Saturday, 6 May 2017

The Victorian Mystery Series

I shall list all the books I read in  2017 at the end of the year.  But I must make mention of a new series I have just found – The Victorian Mystery Series by Robin Paige (a.k.a. Susan Wittig Albert and Bill Albert).  There are twelve in the series and I have just read the first three.  They are most enjoyable, un-put-downable, cosy crimes set in England at the end of the 19th century which is a period about which I am especially fond of reading. 



1. Death at Bishops Keep (1994)
2. Death at Gallows Green (1995)
3. Death at Daisy's Folly (1997)
4. Death at Devil's Bridge (1998)
5. Death at Rottingdean (1999)
6. Death at Whitechapel (2000)
7. Death at Epsom Downs (2001)
8. Death at Dartmoor (2002)
9. Death at Glamis Castle (2003)
10. Death in Hyde Park (2004)
11. Death At Blenheim Palace (2005)
12. Death on the Lizard (2006)

They star an early forensic scientist and photographer, Sir Charles Sheridan, and an Irish American girl, Kate Ardleigh, who comes to England as a secretary to her aunt and is – unbeknown to those around her – the author of lurid penny dreadfuls.  Together the two of them team up (or antagonise each other) to solve murders.  Great fun.

Each chapter is preceded by an appropriate quote or two, a feature I usually find enjoyable in books like this.  This quote was especially appropriate:-
“Novel-writers are a devious lkot.  Just when the question seems resolved and the answers are all known (or nearly all), a new difficulty is often introduced, startling the reader out of his complacency and throwing order into chaos once again.”  - Lenore Penmore ‘Secrets of the Narrative Arts’, 1892.

And here are some quotes from the books themselves.  I can only hope they don’t leave you too inflamed and passionate. . . .

Aunt Jaggers voice became hoarsely sententious … “It is our duty to reprove and correct those in our employ and to guard them from their own natural inclinations to become apprentices of misrule.  That, of course,” she added, but not as an afterthought, “is why the reading of novels is prohibited.”
“You do not deem novels fit reading, Kate ventured cautiously.
“A sign of moral depravity,” Aunt Jaggers replied firmly.  “Witness this teaching from The Christian Miscellany and Family Visitor.”  She took up a booklet from the table, adjusted her glasses, and again read aloud.  “Novel reading tends to inflame the passions, pollute the imagination, and corrupt the heart.  It frequently becomes an inveterate habit, strong and fatal as that of the drunkard.  In this state of intoxication, great waywardness of conduct is always sure to follow.  Even when the habit is renounced, and genuine reformation takes place, the individual always suffers the cravings of former excitement.”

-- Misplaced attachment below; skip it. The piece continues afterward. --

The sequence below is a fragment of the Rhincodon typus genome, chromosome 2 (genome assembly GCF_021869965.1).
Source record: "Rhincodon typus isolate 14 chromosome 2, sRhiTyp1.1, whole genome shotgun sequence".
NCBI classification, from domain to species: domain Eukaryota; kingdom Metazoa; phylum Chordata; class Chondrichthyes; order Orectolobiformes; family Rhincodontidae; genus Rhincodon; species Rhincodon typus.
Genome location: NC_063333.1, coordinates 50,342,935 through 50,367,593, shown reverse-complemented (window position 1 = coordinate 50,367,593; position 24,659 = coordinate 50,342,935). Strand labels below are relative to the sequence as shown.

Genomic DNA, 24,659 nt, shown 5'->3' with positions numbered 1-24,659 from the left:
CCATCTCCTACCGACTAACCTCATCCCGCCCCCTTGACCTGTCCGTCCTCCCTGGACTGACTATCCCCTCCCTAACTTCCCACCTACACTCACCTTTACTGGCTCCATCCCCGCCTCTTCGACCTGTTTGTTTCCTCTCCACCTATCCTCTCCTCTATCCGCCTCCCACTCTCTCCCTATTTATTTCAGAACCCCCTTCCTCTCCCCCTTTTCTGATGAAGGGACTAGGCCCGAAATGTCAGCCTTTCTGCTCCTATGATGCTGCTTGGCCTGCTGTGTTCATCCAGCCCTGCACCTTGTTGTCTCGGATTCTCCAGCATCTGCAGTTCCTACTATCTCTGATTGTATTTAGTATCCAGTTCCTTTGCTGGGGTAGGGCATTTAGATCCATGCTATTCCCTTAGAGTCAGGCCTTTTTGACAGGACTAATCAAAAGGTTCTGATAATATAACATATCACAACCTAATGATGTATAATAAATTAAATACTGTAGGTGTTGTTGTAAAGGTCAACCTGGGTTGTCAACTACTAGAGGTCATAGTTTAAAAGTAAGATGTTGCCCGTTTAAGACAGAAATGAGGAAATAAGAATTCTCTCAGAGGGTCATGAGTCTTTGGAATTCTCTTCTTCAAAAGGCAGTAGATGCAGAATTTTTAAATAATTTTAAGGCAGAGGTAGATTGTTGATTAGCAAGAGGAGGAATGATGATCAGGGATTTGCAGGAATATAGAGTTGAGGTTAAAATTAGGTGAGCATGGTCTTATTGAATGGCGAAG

Edward thought he had given up being surprised by Miss Ardleigh.  But he could not help being surprised now.  She bent down, unlaced her stout black boot and pulled it off, balancing on one foot in an altogether unladylike posture.  He averted his eyes from her slender black-stockinged foot, a part of the female anatomy that he had seen only once or twice before in his life and found, to his dismay, inordinately provocative.

5 comments:

  1. Great and funny quote from the book on the evils of reading novels. This series sounds good, I like the Victorian era and mysteries.

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  2. I love mysteries and wonder if this is available across the pond?

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  3. "In olden days, a glimpse of stocking was looked on as something shocking but now, heaven knows, anything goes!"
    You knew I would have to quote this song! :-)

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    1. I did, kay. I was tempted to illustrate this quote but thought I might offend someone. :-)

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  4. Those do sound very fun to read, i'll have to look into it, see if our library has or can get them.

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